Category Archives: Duplex Communication

Richard Cumberland and the development of the Cartesian theory of emotions


You’ve probably never heard of philosopher and theologian (also trained in medicine) Richard Cumberland, but he was highly respected in his time, particularly for his work in political philosophy. He had a deep interest in the way the natural world worked and in identifying natural ethical laws. He followed many of his contemporaries in a spending tremendous amount of time and ink arguing against the philosophy of Thomas Hobbes (even though he shared Hobbes’ mechanistic bent). But the second most influential philosophy on Cumberland was Descartes’ intricate dualist theory of mind and emotions

Cumberland followed but also improved up on the Cartesian theory but his efforts led thinkers such as Shaftesbury, Hutcheson, and Hume to repudiate the cognitive line of thinking on emotions and morality, paving the way for William James’ wholly visceral account at the end of the 19th century.

Descartes’ Influence

Cumberland accepts in principle Descartes’ mechanistic philosophy, is an earnest metaphysical dualist, and is an even more avid student of anatomy and physiology than Descartes. But even as he works to further the general Cartesian project on the nature of the emotions he goes beyond Descartes’ theory in ways that undermine core Cartesian beliefs and set the stage for the twin emergences of fundamentally physiological theories of emotion and the sentimentalist ethics. He did so by intentionally making the physical processes of the body even more central to the creation of emotions than Descartes did, and further clouding the role of a separate mind in generating emotions, even as he worked hard to protect the ‘fact’ that the mind in fact did exist separately.

The first significant improvement over Descartes’ positions and arguments is that he starts from the point of view that we ought to compare the similarities and differences between human and animal anatomy and physiology. This immediately makes him less dependent than Descartes on the concept that the soul makes humans fundamentally different from animals.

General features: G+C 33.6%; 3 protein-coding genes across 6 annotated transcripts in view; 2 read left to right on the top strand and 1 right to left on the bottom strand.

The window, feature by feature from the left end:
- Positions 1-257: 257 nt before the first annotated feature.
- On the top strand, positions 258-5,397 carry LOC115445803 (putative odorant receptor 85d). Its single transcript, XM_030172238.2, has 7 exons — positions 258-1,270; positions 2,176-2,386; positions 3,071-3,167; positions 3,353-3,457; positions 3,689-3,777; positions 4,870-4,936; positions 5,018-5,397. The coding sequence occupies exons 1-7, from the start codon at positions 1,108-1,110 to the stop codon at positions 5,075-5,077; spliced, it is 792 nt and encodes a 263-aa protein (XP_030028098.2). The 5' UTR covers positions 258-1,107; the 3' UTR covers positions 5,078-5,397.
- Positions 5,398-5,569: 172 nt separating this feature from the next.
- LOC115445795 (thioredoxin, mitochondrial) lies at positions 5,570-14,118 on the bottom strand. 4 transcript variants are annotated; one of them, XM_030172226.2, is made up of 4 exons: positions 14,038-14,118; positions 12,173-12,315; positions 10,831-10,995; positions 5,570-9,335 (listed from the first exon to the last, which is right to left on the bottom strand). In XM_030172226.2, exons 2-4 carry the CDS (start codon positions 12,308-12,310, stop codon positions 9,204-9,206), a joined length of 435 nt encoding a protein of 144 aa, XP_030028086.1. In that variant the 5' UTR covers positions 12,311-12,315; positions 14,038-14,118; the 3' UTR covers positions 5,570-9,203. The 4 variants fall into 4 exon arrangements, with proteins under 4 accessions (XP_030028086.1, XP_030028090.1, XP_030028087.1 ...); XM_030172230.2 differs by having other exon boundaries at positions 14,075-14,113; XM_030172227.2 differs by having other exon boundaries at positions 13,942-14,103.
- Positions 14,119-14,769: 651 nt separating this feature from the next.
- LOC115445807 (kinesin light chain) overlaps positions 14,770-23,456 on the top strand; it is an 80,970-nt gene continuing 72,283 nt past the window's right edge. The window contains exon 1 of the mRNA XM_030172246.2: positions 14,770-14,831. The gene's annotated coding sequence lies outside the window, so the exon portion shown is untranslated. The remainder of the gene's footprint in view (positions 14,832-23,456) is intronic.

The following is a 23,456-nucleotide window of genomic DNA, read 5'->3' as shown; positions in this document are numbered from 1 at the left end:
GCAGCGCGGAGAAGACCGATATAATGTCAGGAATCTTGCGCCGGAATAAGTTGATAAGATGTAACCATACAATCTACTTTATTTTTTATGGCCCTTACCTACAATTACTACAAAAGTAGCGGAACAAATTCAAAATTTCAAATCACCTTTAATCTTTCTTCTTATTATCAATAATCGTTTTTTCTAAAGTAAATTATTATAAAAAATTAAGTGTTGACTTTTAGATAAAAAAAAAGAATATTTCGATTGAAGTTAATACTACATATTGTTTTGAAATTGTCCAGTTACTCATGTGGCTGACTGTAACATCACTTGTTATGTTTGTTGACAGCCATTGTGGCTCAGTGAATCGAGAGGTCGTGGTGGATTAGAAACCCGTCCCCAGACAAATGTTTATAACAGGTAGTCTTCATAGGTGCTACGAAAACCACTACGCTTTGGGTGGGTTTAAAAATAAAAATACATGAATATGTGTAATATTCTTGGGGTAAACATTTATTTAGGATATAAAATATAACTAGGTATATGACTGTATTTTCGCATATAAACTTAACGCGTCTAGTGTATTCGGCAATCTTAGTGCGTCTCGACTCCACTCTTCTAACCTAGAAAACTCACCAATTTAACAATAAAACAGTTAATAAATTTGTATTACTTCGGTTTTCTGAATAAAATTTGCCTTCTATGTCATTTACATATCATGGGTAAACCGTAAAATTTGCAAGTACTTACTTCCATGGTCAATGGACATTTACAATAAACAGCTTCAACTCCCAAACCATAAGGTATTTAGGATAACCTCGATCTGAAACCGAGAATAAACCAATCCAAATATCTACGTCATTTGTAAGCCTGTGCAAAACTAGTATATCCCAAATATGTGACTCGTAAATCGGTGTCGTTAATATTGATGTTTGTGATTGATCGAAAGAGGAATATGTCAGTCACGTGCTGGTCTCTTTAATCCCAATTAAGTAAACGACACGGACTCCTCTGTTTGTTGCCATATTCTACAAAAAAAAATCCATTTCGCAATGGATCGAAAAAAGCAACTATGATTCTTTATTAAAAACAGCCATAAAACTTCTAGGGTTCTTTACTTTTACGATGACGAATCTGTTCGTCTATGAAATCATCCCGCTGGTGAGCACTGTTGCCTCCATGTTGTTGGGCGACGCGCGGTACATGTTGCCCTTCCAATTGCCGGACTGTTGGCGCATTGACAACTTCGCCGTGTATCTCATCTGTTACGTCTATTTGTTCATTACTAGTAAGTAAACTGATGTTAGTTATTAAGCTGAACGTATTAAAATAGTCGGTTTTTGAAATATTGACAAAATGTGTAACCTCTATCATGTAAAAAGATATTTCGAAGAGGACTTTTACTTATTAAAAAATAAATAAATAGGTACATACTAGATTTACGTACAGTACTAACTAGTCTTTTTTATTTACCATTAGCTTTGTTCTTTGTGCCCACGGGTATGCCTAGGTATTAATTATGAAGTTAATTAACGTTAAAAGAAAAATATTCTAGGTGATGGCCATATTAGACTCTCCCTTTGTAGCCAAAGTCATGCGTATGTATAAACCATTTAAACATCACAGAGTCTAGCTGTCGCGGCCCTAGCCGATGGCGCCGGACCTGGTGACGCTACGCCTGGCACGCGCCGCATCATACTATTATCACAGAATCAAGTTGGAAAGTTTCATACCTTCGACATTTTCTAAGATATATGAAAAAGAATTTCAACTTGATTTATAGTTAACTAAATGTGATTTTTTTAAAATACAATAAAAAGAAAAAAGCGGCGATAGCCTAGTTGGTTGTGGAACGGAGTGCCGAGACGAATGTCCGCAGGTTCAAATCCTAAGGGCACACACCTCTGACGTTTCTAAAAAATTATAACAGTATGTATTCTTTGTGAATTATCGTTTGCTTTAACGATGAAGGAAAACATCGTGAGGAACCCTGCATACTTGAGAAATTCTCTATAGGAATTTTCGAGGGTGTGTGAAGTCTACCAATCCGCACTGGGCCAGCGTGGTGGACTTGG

This starting point also has the benefit of letting him:

1)    Allow for animal souls, beliefs and emotions

2)    Differ with Descartes on the nature of human will and what it can do

3)    Be seriously concerned with a duplex theory of communication between the brain and the viscera

4)    Start with a basic but well-founded conception of two types of emotions

5)    Argue that, properly harnessed, emotions are a wonderful thing

As I explain these five aspects of Cumberland’s work on the emotions we’ll see the good and the bad in it, understand how it extends and grows out of Descartes’ work, and how it sets the stage for the theories of Shaftesbury and Hutcheson, and sentimentalism.

How you to cut up the world

Descartes famously – and wrongly – cuts the world up between bodies-qua-machines and human minds (souls). Cumberland, however, takes a more nuanced approach to his ontology, which gives him what amounts to a quantum leap in theoretical sophistication and explanatory power.

Its so groundbreaking for two reasons: first, he’s willing to take human animal physiology seriously, believing that its not right to just think of our bodies as basically the same sort of machine; second, he groups animals with humans as things with mental lives, which means that the world is cut up between animals and humans on one hand and everything else on the other. This fundamentally alters what he can do when he takes up the nature of emotions.

Human and animal bodies are interesting

Cumberland saw what Descartes either missed or ignored; bodies –animal as well as human – are sources of sensation and perception. It’s hard to overstate the importance of Cumberland seeing that animals sense and perceive much as humans do, but as always we’ll focus on the importance for understanding emotions in ethics.